As focus developed, definitions of relevance became more utility based: “I decided whether I could use them in my paper . . . if there were facts; if they mentioned the actual technique . . . some articles had a list of benefits, exact, precise, very specific benefits.” When students achieved focus and knew the genetic terminology for their research, their criteria for selection became more specific. “What makes an article good? It’s humans and antibodies and vaccines, and it’s medical.”
Choice of articles supported what searchers said about their criteria for selection. Titles that were more specific, technical, and “scientific” were chosen more frequently in the later searches than in the earlier ones. Concept mappers made more relevancy judgments in print sources, where the more technical and scientific reading materials were retrieved, than nonmappers. This may be because of their sharper focus on the topic, which allowed them to execute searches and retrievals that displayed a higher degree of specificity. The largest difference between the numbers of relevancy judgments in the two groups was in the OPAC, which by nature of its cataloging and content, offered the less specificity than periodical indexes. It was clear to mappers that periodicals offered up-to-date, research-oriented information. Nonmappers persistence in time and effort spent in the OPAC searching environment indicates that they continued to make relevancy judgments beyond what was productive.
Students who had trouble focusing did not achieve a high degree of specificity and tended to focus on ethical and moral rather than scientific aspects of the research topic. There was more concern with these digressions among nonmappers. Given the academic equivalency of the two groups, the tendency of nonmappers to avoid the hard science was probably related to their struggle to focus the topic and feel comfortable with the terminology.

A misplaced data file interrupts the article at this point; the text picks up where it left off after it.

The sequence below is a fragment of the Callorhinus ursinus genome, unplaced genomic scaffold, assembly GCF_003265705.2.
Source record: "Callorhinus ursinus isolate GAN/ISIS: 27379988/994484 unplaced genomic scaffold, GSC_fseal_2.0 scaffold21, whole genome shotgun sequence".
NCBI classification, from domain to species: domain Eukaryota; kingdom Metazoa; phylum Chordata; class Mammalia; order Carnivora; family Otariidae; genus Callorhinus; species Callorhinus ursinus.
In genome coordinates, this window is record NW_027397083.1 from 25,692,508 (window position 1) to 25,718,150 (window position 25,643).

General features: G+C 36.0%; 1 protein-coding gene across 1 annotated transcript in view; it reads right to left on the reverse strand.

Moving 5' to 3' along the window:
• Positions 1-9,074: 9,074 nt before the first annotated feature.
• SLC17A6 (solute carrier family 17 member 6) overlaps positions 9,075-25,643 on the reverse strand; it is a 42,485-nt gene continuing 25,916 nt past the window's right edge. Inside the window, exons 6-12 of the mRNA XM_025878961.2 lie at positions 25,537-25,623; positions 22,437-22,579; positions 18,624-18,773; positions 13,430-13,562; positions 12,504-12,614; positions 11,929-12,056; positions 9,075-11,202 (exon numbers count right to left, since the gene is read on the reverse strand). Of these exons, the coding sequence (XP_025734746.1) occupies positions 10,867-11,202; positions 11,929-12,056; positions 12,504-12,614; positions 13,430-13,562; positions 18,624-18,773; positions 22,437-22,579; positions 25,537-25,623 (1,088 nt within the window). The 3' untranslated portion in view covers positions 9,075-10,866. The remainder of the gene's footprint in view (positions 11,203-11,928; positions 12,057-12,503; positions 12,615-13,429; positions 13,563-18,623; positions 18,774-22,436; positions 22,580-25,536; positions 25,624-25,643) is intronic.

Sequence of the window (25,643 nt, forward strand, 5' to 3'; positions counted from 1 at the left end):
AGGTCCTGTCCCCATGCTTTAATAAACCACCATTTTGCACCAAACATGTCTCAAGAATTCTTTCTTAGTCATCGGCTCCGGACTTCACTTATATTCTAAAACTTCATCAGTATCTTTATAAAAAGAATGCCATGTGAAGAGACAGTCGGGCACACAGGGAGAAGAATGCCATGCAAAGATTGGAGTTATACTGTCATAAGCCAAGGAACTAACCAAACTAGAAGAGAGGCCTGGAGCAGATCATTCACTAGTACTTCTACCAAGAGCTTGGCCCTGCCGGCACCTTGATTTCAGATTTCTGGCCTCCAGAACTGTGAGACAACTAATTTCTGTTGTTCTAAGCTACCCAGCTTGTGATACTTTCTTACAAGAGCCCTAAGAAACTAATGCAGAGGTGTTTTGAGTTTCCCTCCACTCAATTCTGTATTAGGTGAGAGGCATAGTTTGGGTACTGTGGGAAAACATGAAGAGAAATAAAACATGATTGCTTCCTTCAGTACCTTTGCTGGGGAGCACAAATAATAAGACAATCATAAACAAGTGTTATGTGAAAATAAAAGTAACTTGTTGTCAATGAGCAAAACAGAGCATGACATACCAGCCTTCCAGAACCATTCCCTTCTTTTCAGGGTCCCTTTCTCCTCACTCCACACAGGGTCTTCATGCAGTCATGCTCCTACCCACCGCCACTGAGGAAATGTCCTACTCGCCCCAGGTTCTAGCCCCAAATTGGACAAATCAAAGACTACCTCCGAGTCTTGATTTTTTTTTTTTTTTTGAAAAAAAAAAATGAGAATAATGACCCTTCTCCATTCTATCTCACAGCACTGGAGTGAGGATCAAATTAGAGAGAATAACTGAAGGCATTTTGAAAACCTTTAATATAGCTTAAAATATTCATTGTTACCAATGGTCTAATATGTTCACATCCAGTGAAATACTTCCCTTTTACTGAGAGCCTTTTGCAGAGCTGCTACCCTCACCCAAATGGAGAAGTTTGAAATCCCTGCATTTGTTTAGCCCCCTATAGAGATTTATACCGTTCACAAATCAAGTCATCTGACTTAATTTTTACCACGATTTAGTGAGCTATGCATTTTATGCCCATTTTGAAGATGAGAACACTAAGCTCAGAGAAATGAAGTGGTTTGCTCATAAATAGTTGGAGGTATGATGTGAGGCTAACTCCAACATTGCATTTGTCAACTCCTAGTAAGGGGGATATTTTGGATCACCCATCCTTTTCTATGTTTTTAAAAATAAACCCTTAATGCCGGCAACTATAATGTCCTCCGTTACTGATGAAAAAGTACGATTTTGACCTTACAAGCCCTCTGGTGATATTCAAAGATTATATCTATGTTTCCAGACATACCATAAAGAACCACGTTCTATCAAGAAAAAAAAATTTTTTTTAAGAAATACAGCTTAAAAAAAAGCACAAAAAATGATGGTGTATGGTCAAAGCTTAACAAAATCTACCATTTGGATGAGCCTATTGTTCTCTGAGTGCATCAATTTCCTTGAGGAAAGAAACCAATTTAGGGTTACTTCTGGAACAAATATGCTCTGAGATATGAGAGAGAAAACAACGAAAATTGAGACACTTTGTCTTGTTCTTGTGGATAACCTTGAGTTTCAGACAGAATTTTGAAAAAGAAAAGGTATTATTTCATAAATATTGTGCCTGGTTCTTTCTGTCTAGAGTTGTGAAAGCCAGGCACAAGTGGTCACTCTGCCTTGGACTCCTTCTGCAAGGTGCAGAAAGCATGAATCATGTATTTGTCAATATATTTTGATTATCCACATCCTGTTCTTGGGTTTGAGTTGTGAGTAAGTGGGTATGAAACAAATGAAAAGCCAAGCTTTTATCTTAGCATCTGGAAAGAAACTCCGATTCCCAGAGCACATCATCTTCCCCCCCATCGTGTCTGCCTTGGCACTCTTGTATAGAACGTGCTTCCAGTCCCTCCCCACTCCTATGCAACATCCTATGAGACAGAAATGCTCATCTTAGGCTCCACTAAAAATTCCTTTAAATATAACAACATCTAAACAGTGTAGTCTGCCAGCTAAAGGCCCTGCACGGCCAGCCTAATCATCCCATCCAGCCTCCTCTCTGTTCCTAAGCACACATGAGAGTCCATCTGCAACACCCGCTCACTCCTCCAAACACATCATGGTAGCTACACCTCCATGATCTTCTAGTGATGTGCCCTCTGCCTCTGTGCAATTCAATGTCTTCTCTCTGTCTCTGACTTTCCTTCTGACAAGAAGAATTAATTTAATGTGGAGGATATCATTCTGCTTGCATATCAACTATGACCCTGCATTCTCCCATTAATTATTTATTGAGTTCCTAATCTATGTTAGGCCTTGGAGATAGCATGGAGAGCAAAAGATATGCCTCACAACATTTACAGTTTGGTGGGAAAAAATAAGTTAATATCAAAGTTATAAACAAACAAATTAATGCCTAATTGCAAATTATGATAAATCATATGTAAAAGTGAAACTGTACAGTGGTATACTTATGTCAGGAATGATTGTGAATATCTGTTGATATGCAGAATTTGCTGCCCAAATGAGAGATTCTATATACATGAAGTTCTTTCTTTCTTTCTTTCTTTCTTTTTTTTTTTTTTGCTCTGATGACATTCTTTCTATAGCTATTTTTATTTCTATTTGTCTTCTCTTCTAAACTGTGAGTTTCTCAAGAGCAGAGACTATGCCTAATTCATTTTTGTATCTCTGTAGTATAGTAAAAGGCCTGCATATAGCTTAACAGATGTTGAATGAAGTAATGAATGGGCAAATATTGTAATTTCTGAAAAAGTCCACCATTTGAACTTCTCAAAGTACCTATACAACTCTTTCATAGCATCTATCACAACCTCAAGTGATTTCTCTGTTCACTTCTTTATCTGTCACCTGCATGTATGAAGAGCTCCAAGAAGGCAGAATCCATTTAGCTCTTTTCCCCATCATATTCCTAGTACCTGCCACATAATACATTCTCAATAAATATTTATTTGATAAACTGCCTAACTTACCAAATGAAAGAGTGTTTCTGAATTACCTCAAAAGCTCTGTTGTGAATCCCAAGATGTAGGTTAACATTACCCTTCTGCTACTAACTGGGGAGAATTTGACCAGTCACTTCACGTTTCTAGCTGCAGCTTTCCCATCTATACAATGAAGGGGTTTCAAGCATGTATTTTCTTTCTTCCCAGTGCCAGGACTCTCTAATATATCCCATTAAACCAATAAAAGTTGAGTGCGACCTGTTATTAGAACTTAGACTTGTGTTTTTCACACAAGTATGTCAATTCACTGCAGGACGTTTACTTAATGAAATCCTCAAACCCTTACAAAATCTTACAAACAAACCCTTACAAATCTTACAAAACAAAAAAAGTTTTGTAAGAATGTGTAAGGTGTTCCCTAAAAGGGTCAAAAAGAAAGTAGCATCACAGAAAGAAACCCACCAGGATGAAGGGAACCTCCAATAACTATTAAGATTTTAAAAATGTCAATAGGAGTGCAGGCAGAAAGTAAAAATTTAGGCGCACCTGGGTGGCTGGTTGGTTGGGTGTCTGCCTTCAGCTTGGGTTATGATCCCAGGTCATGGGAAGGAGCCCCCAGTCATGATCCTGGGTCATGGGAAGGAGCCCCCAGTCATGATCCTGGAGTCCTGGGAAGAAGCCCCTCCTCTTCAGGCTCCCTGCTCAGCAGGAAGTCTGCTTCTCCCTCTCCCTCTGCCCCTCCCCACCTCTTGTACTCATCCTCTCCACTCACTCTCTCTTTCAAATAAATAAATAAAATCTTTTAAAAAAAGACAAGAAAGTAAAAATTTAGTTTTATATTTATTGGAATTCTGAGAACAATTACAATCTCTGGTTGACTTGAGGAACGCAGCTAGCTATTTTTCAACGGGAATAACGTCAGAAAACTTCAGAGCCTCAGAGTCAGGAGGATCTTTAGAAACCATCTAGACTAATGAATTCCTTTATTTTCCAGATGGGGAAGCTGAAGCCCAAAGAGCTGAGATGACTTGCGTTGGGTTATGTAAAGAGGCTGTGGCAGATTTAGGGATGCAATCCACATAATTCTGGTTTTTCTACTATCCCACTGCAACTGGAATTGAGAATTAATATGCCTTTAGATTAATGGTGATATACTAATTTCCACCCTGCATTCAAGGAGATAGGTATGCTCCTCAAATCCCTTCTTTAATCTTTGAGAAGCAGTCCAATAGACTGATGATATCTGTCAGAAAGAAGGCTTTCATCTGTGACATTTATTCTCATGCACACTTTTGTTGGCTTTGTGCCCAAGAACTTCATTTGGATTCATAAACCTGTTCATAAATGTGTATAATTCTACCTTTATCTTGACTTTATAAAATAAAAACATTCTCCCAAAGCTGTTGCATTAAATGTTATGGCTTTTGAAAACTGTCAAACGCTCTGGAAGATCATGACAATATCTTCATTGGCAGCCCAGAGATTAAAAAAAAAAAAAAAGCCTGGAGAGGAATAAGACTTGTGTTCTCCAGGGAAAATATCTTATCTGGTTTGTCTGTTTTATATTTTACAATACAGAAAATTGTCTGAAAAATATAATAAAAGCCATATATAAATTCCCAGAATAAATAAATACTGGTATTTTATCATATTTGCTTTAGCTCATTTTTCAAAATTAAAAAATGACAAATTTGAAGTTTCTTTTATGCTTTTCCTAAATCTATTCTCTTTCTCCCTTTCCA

Breadth and Depth Searching
Another revealing search characteristic was breadth and depth, which indicated how many times the searcher moved laterally (using more opening moves) and vertically (sustaining a search string and reformulating within it). The breadth and depth of searches were calculated by counting the number of lateral moves, which is equivalent to the number of opening moves, and the number of vertical moves, or the number of search operations minus the number of opening moves. Table 6 illustrates that concept mappers performed 139 lateral moves, compared with 141 for nonmappers, and 38 vertical moves, with 31 for nonmappers. The differences between the breadth searching and the depth searching in print were not large, with mappers searching in breadth 79% while nonmappers searched in that mode 81%. In electronic searching, the mappers did search 28% in depth as opposed to 16% for the nonmappers. This correlates with the number of opening moves or search strings of mappers being higher: their searches tended to be more sustained than those of the other groups, with less dead-ending after application of the opening move.
The information measures for breadth and depth searches are as follows:
I(use=print : electronic ; concept mappers | breadth ) =
+ 0.60 nats
I(use=print : electronic ; nonconcept mappers | breadth) =
- 0.47 nats
I(use=print : electronic ; concept mappers | depth ) =
I(use=print : electronic ; nonconcept mappers | depth) =
This indicates that concept mappers were using more breadth searching and more depth searching in print compared with electronic but that the difference was particularly pronounced for breadth searching.
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A Summary of Conclusions
The information measures shown in table 7 indicate that concept mappers: (1) used print more often than electronic means to search; (2) searched for longer periods of time in SIRS rather than the OPAC; and (3) employed subject heading more often than keyword searching. Measures comparing concept mappers’ and nonconcept mappers’ performance in print as opposed to electronic environments showed that mappers: (1) used a larger number of search words; (2) had greater variety of search terms; (3) employed opening moves, reformulations, and search operations more often; and (4) executed depth searching more frequently.